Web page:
Film Reviews

The Zero Effect

When it made the rounds of the gay and lesbian film festivals last year, Km. 0 (Kilometer Zero) found itself the winner of several audience awards -- prizes voted on by festivalgoers themselves for the film they happened to enjoy the most. The ensemble-cast Spanish comedy couldn't arrive at a better time. For not only has the cultural atmosphere become more "gay-friendly," but a "people-friendly" movie -- which this gay-straight ensemble piece most certainly is -- is a welcome relief from a season of silly sequels and an overall attitude that the only thing worth filming is something that's blowing up.

Km. 0 takes its name from a popular meeting place in Madrid's central "Puerta del Sol" area. It's an attractive none-too-crowded plaza. But as the filmmakers show, what makes any city special are the people who live in it, and the ones who come and go herein are a nicely mixed assortment. What holds it together is a refusal to regard gay lives as any less deserving of respect than straight ones, bolstered by a disinclination to regard sexual pleasure as degrading in any way.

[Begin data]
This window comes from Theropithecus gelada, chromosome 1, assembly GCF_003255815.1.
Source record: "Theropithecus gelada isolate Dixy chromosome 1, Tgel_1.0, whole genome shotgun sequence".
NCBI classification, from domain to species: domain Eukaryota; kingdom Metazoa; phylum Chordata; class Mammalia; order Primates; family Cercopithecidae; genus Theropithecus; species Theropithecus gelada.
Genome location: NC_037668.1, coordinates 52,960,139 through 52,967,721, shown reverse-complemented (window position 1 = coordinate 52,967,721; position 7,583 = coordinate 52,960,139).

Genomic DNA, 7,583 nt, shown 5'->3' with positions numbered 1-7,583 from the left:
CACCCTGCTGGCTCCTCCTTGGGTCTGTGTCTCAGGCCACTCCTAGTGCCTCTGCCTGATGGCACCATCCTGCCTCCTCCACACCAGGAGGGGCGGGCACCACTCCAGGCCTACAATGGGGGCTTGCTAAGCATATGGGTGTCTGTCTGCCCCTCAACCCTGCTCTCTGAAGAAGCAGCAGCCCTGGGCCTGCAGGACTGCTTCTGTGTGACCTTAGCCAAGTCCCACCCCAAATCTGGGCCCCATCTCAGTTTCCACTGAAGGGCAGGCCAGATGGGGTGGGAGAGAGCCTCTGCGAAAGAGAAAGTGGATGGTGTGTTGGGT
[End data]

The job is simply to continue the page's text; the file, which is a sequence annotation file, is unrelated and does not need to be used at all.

When Marga (Concha Velasco) a bored well-to-do housewife is shown calling up a male "escort service" for a bit of afternoon delight, the filmmakers refuse to make her a figure of fun, even when she comes to suspect that her trysting partner may be her long-lost son. Likewise, Tatiana (Elisa Matilla), a tougher-than-nails easily enraged hooker, isn't treated as a neorealist cliché but rather as an opportunity for romantic invention. And indeed she isn't, any more than Silvia (Merce Pons) is a typical ambitious actress; it isn't every aspiring starlet who'd go so far as to throw herself in front of a moving car driven by an important theater director (Georges Corraface) to score an audition.

Alongside such high-intensity histrionics, the film's gay characters appear relatively becalmed. When Benjamin (Miguel Garcia) scores a date via the internet with Bruno (Victor Ullate Jr.), it looks like a typical gay male dalliance. But when a suddenly smitten Benjamin decides he wants to turn a casual sex date into a real relationship, the film smoothly shift gears toward tenderness.

It's this same disinclination to judge that allows Km. 0 to move from raucous comedy to bittersweet romance -- often within the same scene -- and even allow enough dramatic wiggle room for a musical number featuring "Maybe This Time" -- a song I for one never thought I'd care to listen to ever again, even in Spanish. But that's what separates good films from bad.

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David Ehrenstein